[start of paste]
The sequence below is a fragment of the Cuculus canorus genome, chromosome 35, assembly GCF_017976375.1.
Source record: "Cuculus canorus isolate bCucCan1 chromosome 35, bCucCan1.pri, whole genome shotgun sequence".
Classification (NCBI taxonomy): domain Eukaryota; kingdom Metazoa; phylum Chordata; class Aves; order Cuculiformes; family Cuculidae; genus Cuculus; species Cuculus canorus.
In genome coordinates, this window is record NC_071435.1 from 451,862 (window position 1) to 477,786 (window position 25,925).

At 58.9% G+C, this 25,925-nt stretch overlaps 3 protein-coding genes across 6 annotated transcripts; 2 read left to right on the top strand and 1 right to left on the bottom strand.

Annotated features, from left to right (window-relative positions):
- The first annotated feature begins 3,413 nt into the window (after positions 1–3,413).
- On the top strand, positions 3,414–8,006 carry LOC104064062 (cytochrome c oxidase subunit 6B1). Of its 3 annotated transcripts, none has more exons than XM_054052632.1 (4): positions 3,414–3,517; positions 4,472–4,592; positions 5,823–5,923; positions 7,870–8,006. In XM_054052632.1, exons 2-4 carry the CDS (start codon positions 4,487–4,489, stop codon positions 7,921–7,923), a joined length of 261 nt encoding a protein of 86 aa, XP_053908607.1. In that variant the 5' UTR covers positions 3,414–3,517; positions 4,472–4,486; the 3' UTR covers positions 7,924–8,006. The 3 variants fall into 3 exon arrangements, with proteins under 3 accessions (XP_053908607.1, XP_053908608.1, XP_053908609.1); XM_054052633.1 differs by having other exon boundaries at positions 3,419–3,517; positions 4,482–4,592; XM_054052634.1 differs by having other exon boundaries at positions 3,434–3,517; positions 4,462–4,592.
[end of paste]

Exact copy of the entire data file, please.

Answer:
The sequence below is a fragment of the Cuculus canorus genome, chromosome 35, assembly GCF_017976375.1.
Source record: "Cuculus canorus isolate bCucCan1 chromosome 35, bCucCan1.pri, whole genome shotgun sequence".
Classification (NCBI taxonomy): domain Eukaryota; kingdom Metazoa; phylum Chordata; class Aves; order Cuculiformes; family Cuculidae; genus Cuculus; species Cuculus canorus.
In genome coordinates, this window is record NC_071435.1 from 451,862 (window position 1) to 477,786 (window position 25,925).

At 58.9% G+C, this 25,925-nt stretch overlaps 3 protein-coding genes across 6 annotated transcripts; 2 read left to right on the top strand and 1 right to left on the bottom strand.

Annotated features, from left to right (window-relative positions):
- The first annotated feature begins 3,413 nt into the window (after positions 1–3,413).
- On the top strand, positions 3,414–8,006 carry LOC104064062 (cytochrome c oxidase subunit 6B1). Of its 3 annotated transcripts, none has more exons than XM_054052632.1 (4): positions 3,414–3,517; positions 4,472–4,592; positions 5,823–5,923; positions 7,870–8,006. In XM_054052632.1, exons 2-4 carry the CDS (start codon positions 4,487–4,489, stop codon positions 7,921–7,923), a joined length of 261 nt encoding a protein of 86 aa, XP_053908607.1. In that variant the 5' UTR covers positions 3,414–3,517; positions 4,472–4,486; the 3' UTR covers positions 7,924–8,006. The 3 variants fall into 3 exon arrangements, with proteins under 3 accessions (XP_053908607.1, XP_053908608.1, XP_053908609.1); XM_054052633.1 differs by having other exon boundaries at positions 3,419–3,517; positions 4,482–4,592; XM_054052634.1 differs by having other exon boundaries at positions 3,434–3,517; positions 4,462–4,592.